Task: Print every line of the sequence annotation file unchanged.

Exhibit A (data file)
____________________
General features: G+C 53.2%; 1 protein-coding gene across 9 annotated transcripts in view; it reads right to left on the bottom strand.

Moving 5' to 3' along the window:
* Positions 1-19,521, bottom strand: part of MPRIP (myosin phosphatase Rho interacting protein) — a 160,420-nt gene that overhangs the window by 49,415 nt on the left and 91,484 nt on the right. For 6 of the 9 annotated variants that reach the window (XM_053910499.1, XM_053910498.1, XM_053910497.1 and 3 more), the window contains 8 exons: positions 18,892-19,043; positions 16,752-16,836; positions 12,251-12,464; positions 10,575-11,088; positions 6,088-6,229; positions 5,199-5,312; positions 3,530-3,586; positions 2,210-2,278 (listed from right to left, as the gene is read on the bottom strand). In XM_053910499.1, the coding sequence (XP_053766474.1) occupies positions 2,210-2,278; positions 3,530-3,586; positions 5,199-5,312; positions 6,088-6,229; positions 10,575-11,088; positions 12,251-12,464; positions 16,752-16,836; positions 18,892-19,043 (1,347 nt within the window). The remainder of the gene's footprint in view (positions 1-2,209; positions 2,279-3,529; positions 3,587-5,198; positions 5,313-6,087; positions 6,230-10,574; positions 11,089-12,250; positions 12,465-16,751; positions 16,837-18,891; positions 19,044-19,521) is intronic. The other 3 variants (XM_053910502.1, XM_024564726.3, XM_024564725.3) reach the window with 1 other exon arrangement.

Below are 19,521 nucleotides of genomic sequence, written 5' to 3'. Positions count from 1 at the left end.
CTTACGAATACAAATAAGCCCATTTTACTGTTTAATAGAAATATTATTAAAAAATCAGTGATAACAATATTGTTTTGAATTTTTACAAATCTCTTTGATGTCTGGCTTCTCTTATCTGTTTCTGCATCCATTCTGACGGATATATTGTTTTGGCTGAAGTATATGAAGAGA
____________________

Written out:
General features: G+C 53.2%; 1 protein-coding gene across 9 annotated transcripts in view; it reads right to left on the bottom strand.

Moving 5' to 3' along the window:
* Positions 1-19,521, bottom strand: part of MPRIP (myosin phosphatase Rho interacting protein) — a 160,420-nt gene that overhangs the window by 49,415 nt on the left and 91,484 nt on the right. For 6 of the 9 annotated variants that reach the window (XM_053910499.1, XM_053910498.1, XM_053910497.1 and 3 more), the window contains 8 exons: positions 18,892-19,043; positions 16,752-16,836; positions 12,251-12,464; positions 10,575-11,088; positions 6,088-6,229; positions 5,199-5,312; positions 3,530-3,586; positions 2,210-2,278 (listed from right to left, as the gene is read on the bottom strand). In XM_053910499.1, the coding sequence (XP_053766474.1) occupies positions 2,210-2,278; positions 3,530-3,586; positions 5,199-5,312; positions 6,088-6,229; positions 10,575-11,088; positions 12,251-12,464; positions 16,752-16,836; positions 18,892-19,043 (1,347 nt within the window). The remainder of the gene's footprint in view (positions 1-2,209; positions 2,279-3,529; positions 3,587-5,198; positions 5,313-6,087; positions 6,230-10,574; positions 11,089-12,250; positions 12,465-16,751; positions 16,837-18,891; positions 19,044-19,521) is intronic. The other 3 variants (XM_053910502.1, XM_024564726.3, XM_024564725.3) reach the window with 1 other exon arrangement.

Below are 19,521 nucleotides of genomic sequence, written 5' to 3'. Positions count from 1 at the left end.
CTTACGAATACAAATAAGCCCATTTTACTGTTTAATAGAAATATTATTAAAAAATCAGTGATAACAATATTGTTTTGAATTTTTACAAATCTCTTTGATGTCTGGCTTCTCTTATCTGTTTCTGCATCCATTCTGACGGATATATTGTTTTGGCTGAAGTATATGAAGAGA